Wednesday, March 23, 2011

Daniel Burrus - book "Flash Foresight", podcast

Flash Foresight - book by Daniel Burrus

VERY interesting, useful, common sense, not common practice!

1. Start with certainty (use hard trends to see what's coming).
2. Anticipate (base your strategies on what you know about the future).
3. Transform (use technology driven change to your advantage).
4. Take your biggest problem and skip it (it's not the real problem anyway).
5. Go opposite (look where no one else is looking to see what no one else is seeing and do what no one else is doing).
6. Redefine and reinvent (identify and leverage your uniqueness in new and powerful ways).
7. Direct your future (or someone else will direct it for you).

1. "Either/or" thinking assumes a zero-sum game, in which the pie is fixed size and emerging technologies-or emerging markets-must necessarily threaten the existence of the old. But that's not reality...The principle of "both/and" tells us that the new and the old will continue to coexist side by side.

2. clear dependable strategy for staying ahead of the curve is to create in yourself and in your company or organization a habit of continuously decommoditizing. Anything and everything can become a commodity; and any product or service can be decommoditized. [Yes, he does provide examples]

3. ...there will be no recovery, no going back-only a surge forward into a very different world.

4. Not long ago, a CEO of a large company told me he was reluctant to spend the money to upgrade his people's skills. "What if I do," he said, "and then they leave?"..."I see your point," I responded. "But what if you don't-and then they stay?"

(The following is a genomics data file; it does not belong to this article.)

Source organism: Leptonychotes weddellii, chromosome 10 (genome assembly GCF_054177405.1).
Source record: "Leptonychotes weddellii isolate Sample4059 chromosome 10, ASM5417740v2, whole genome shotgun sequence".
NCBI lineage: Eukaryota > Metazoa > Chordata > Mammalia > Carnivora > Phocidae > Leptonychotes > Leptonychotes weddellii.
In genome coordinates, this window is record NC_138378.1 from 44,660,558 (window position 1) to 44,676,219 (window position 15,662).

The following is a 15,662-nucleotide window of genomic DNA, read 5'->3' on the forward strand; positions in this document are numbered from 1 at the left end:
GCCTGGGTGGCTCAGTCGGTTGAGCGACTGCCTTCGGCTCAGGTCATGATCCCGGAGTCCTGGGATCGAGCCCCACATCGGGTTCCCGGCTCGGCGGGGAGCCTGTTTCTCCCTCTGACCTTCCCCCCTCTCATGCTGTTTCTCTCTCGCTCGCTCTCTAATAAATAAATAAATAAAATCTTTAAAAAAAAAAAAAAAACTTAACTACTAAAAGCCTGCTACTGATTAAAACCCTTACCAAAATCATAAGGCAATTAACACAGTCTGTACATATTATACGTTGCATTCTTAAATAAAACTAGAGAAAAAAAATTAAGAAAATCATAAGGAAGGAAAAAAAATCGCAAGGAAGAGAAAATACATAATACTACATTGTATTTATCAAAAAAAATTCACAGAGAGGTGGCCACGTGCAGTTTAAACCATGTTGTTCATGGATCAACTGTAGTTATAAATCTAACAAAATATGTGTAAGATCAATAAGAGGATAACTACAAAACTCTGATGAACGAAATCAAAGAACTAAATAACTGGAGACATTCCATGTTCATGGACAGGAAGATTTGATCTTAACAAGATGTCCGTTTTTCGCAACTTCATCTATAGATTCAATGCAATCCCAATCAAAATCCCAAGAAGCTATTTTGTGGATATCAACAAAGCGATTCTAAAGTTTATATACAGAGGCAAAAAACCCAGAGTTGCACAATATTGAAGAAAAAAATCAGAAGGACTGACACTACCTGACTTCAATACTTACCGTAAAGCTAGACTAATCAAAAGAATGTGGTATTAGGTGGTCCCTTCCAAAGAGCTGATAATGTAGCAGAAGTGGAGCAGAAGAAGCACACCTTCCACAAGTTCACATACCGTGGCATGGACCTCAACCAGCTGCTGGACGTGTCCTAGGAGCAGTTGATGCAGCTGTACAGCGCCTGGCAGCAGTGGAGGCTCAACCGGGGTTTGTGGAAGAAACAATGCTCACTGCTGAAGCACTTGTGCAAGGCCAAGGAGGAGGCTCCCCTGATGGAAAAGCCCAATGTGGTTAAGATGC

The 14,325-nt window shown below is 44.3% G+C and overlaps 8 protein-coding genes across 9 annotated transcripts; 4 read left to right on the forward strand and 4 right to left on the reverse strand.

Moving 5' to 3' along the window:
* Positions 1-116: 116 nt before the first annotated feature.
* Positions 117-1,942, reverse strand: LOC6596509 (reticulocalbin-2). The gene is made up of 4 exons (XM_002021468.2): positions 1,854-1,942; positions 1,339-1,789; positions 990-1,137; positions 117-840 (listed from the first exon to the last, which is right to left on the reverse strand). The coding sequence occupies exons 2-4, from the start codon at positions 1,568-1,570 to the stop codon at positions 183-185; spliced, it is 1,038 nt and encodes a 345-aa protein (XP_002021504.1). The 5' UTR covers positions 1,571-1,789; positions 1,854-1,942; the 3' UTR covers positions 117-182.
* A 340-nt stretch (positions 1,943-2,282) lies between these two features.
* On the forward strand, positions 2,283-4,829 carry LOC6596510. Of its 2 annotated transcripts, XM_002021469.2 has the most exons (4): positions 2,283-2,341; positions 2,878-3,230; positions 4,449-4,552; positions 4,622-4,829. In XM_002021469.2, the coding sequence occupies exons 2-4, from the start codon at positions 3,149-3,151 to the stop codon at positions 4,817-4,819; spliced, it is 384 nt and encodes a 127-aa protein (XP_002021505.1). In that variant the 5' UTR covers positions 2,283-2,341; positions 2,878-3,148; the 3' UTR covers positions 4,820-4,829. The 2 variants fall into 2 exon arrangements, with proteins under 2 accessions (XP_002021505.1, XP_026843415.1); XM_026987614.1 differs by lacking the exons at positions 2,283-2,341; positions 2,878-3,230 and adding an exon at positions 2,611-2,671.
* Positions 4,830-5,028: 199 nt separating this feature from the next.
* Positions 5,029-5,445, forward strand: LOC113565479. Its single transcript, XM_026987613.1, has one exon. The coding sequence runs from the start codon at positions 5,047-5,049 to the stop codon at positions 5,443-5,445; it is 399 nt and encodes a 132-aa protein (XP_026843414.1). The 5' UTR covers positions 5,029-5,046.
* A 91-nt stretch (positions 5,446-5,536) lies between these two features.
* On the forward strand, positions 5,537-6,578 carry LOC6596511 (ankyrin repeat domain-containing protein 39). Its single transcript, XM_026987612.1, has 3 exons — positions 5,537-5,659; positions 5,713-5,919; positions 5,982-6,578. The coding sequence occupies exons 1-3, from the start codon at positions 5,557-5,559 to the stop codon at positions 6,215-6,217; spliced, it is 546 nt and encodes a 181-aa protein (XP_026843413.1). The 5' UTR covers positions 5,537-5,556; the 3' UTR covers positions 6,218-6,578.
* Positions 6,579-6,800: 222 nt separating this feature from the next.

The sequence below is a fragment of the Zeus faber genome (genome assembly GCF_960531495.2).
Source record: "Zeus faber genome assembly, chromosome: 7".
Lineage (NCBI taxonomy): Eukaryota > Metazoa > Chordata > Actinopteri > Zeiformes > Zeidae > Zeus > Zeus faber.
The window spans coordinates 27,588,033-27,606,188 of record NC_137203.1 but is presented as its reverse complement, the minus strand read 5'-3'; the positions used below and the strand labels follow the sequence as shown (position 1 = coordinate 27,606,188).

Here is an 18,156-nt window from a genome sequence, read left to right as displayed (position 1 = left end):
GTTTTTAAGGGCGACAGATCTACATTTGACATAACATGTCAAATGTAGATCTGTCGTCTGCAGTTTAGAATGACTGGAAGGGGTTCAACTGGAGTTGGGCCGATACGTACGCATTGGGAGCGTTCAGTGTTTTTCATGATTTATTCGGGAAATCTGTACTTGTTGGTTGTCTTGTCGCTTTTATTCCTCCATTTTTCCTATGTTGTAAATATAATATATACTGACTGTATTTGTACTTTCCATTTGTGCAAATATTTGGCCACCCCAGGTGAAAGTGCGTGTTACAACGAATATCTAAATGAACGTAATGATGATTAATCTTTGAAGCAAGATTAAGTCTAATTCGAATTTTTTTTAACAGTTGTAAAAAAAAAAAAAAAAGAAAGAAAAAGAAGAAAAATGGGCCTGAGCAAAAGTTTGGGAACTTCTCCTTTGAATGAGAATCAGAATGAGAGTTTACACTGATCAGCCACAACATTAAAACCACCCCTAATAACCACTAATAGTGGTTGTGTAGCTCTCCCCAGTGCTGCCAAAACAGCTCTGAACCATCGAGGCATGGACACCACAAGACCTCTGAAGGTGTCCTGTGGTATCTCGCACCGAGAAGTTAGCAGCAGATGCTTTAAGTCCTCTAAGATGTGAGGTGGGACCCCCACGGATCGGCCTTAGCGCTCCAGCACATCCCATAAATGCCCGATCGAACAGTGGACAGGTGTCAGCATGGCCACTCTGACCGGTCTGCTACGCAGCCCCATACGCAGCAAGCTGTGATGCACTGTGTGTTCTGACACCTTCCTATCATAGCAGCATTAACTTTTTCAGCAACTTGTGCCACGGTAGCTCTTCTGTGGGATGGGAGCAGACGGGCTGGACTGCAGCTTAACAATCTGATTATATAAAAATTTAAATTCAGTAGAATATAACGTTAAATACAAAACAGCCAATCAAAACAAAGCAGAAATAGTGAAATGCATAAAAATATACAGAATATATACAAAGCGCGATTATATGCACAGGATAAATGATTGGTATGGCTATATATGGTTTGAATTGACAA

5. ...The organizations that are succeeding today are those that have learned how to fail fast-and who do not fail to learn.

6. Here is the question you need to ask yourself: "In order to speed up, am I willing to slow down?"

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    "Southern Pacific Communications Company (SPC), a unit of the Southern Pacific Railroad, began providing long-distance telephone service after the Execunet II decision late in 1978. SPC was headquartered in Burlingame, California (where Sprint still maintains a technology lab, on Adrian Ct.)

    The Railroad had an extensive microwave communications system along its rights of way used for internal communications; later (after the Execunet II decision) they expanded by laying fiber optic cables along the same rights of way. In 1972, they began selling surplus capacity on that system to corporations for use as Private Lines, thereby circumventing AT&T's then-monopoly on public telephony..."